Paganistan: Notes from the Secret Commonwealth

In Which One Midwest Man-in-Black Confers, Converses & Otherwise Hob-Nobs with his Fellow Hob-Men (& -Women) Concerning the Sundry Ways of the Famed but Ill-Starred Tribe of Witches.

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From the Sacred Songs of the Yezidis

Much like the European Old Craft, the religion of the Yezidis, the people of the Peacock Angel, is an oral tradition transmitted largely through the medium of songs. These songs, called qewls, are sung at gatherings by a caste of itinerant musicians, the qewwals.

This excerpt (stanzas 1 and 16-22) from the Qewlê Šêxubekir (“Hymn of Sheikh Obekr”) relates the generation of the Heptad, the Seven Holy Powers (“angels”), of whom Melek Tawus, the Peacock Angel, is Chief (cp. the seven yazatas of Zoroastrianism).

Qewls are notoriously difficult to translate and interpret, due to their obscure vocabulary and densely allusive nature, but these stanzas shine with a simple jewel-like clarity in their contemplation of the Great Mystery of Something from Nothing.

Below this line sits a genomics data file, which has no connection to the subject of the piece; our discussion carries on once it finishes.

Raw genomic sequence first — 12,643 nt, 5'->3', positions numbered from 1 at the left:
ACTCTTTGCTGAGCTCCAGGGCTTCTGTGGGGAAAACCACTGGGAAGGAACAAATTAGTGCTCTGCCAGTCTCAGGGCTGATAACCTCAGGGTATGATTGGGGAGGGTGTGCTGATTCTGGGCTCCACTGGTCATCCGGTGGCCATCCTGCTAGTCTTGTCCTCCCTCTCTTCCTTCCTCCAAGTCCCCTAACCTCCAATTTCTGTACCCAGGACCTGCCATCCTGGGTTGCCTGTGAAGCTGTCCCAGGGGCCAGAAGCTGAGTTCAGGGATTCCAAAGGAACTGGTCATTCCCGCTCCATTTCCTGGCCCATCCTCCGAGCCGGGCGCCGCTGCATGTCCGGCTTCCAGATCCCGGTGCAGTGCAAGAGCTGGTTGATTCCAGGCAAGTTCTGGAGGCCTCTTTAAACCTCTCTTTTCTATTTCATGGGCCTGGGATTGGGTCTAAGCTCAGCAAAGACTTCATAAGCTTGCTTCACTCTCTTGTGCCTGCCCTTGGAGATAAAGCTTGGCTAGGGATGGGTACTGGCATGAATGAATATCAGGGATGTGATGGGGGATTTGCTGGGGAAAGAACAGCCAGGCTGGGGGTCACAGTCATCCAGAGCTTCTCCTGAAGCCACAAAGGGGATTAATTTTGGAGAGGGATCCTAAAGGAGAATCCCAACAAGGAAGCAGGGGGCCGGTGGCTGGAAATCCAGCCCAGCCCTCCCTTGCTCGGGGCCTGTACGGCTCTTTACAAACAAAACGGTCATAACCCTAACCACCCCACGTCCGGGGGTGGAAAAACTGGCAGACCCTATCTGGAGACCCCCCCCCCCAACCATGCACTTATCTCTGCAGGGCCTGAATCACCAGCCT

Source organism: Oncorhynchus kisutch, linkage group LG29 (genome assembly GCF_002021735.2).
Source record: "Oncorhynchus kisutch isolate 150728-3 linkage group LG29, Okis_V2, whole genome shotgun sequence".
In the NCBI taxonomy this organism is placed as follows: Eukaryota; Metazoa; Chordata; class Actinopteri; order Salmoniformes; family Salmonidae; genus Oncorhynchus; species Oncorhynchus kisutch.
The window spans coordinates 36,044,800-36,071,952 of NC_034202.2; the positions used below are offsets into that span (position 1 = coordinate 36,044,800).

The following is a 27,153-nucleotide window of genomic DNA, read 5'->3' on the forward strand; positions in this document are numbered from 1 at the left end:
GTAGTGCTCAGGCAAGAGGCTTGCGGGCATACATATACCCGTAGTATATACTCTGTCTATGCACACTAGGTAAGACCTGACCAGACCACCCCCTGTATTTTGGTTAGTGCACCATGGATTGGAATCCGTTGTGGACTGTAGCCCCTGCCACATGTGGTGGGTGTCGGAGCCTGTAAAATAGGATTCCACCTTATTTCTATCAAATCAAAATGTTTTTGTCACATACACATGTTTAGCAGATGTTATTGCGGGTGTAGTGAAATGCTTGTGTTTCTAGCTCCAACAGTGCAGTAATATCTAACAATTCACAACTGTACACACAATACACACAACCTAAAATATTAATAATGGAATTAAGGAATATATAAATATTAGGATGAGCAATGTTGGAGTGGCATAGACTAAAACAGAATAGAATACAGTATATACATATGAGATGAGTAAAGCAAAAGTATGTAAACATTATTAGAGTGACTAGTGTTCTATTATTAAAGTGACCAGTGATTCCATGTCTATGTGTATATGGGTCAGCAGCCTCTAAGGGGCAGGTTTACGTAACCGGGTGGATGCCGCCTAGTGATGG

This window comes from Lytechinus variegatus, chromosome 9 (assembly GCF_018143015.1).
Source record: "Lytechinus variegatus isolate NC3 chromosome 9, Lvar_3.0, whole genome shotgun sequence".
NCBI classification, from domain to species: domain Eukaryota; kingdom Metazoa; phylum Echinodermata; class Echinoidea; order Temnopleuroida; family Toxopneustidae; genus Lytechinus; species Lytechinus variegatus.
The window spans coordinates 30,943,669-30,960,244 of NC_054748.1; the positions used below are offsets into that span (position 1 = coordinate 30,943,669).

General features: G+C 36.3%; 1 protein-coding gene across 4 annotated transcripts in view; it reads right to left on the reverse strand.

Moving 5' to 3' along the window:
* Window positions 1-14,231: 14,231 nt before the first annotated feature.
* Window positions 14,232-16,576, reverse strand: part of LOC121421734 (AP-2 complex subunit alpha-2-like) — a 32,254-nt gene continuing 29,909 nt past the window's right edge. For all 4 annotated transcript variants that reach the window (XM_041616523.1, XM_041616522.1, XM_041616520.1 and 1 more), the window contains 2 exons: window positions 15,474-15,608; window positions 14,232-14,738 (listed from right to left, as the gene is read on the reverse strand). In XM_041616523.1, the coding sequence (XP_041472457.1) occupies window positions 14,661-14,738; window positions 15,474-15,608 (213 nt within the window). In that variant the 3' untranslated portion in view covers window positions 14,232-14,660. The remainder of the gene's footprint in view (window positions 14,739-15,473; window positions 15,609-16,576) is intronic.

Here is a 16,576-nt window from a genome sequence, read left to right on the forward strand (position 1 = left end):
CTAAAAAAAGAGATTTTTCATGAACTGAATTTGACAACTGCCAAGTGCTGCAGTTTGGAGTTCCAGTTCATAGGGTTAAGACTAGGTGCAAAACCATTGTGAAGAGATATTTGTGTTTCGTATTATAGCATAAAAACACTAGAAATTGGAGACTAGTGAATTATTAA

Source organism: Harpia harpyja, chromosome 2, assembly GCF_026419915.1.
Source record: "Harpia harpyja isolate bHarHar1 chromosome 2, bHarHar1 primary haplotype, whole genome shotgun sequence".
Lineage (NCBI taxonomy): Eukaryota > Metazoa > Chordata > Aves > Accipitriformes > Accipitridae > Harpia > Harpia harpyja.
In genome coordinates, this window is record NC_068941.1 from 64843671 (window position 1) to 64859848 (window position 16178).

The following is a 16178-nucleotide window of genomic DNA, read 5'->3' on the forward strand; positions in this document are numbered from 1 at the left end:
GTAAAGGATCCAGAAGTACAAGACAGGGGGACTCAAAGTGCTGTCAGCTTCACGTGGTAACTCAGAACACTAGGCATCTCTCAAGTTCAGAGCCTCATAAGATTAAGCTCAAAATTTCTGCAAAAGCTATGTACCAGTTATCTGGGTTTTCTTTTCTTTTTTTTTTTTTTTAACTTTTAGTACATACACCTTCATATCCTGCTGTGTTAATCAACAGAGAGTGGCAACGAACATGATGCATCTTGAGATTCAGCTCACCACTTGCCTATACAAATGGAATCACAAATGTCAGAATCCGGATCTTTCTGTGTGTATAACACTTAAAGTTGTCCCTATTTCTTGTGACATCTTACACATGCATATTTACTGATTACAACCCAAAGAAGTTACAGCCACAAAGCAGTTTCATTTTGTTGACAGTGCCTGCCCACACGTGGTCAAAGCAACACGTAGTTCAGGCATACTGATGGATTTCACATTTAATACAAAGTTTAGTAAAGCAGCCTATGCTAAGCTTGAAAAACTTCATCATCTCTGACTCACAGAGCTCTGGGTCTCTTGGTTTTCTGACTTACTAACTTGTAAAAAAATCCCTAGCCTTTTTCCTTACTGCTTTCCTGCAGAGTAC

Song of the Seven Powers


We need, O Beloved, a friend to explain:

did King come forth from Pearl,

or Pearl from King?

Before either Pen or Tablet was

—who can explain it, who?—

there was One; the One became Two.


By order of the King

—we search for an answer—

there were Two; the Two became Three.


My King is the All-Powerful;

from him came the Command.

There were Three; the Three became Four.


My King is the Almighty:

there were Four; the Four became Five,

 in qualities all alike.


My heart rejoices for this:

there were Five; the Five became Six,

all Six, Powers of the Throne.


My King made pleasant his speech

—they were seated together in love—

there were Six; the Six became Seven.


The Seven, at their creation,

were all exactly alike.

With love they gazed on each other,

and thus they passed their time.


From the Kurdish

Based on a translation by Phillip G. Kreyenbroek




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Poet, scholar and storyteller Steven Posch was raised in the hardwood forests of western Pennsylvania by white-tailed deer. (That's the story, anyway.) He emigrated to Paganistan in 1979 and by sheer dint of personality has become one of Lake Country's foremost men-in-black. He is current keeper of the Minnesota Ooser.


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